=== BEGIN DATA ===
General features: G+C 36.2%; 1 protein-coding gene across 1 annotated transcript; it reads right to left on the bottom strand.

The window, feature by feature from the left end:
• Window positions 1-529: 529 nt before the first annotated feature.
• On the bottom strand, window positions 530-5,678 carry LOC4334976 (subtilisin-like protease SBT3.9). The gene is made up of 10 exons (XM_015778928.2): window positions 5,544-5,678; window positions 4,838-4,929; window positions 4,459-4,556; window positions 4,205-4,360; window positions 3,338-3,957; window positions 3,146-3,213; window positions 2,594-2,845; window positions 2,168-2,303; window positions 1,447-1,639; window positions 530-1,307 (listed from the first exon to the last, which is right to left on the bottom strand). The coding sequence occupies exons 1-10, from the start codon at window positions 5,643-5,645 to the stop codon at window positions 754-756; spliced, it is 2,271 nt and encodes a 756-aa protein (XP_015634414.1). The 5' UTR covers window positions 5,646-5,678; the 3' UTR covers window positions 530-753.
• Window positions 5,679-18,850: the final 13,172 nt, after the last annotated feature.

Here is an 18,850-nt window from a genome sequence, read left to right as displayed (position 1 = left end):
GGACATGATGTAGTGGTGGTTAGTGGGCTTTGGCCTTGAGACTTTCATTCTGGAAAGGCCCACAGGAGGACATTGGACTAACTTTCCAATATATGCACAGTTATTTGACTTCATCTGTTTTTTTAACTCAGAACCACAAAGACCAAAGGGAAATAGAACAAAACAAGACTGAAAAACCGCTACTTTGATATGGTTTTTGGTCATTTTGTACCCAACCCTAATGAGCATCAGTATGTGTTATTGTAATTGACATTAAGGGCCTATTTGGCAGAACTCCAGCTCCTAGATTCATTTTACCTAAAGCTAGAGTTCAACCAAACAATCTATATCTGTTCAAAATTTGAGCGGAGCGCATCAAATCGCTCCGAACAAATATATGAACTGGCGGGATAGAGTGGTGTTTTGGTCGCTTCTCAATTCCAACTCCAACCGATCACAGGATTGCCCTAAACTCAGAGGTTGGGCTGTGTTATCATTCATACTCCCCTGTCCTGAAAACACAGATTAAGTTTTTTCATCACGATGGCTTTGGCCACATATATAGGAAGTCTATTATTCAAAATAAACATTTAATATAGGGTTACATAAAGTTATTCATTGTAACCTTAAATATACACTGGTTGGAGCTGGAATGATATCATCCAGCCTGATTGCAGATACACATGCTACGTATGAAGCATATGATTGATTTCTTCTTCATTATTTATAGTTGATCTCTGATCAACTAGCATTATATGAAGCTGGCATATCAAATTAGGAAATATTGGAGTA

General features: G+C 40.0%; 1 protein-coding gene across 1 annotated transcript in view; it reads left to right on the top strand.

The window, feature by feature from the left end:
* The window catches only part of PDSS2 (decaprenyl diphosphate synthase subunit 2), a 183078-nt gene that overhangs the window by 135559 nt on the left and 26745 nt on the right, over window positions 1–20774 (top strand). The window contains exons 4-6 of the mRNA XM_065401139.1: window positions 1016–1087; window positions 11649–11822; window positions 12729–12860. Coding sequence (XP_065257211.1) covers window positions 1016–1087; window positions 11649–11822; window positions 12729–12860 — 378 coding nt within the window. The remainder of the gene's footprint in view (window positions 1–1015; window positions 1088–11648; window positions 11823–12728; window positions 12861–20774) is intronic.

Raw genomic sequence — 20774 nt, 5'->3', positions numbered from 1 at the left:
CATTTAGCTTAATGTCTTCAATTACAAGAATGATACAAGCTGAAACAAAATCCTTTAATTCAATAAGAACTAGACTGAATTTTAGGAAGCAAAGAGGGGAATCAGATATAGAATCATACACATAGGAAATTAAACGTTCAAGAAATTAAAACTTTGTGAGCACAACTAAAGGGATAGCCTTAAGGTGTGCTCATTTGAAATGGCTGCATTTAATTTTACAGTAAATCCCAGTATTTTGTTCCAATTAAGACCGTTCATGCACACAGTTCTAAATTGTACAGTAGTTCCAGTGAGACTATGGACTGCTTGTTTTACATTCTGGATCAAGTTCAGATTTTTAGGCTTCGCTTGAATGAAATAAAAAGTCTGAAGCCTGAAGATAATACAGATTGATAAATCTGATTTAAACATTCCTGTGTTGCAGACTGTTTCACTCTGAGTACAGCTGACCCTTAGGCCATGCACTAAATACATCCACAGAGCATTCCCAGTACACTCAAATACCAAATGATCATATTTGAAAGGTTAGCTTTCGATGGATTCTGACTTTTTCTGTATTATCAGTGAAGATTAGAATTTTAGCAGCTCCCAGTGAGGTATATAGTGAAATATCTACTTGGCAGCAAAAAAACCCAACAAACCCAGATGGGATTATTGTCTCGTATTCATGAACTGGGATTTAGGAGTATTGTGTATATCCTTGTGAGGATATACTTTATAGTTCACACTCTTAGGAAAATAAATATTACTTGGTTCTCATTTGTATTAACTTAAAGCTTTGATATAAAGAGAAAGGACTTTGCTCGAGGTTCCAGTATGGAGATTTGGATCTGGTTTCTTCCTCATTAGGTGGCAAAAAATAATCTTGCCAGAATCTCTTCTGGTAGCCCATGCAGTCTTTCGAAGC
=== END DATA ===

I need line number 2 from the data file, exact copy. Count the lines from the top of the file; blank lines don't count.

The window, feature by feature from the left end: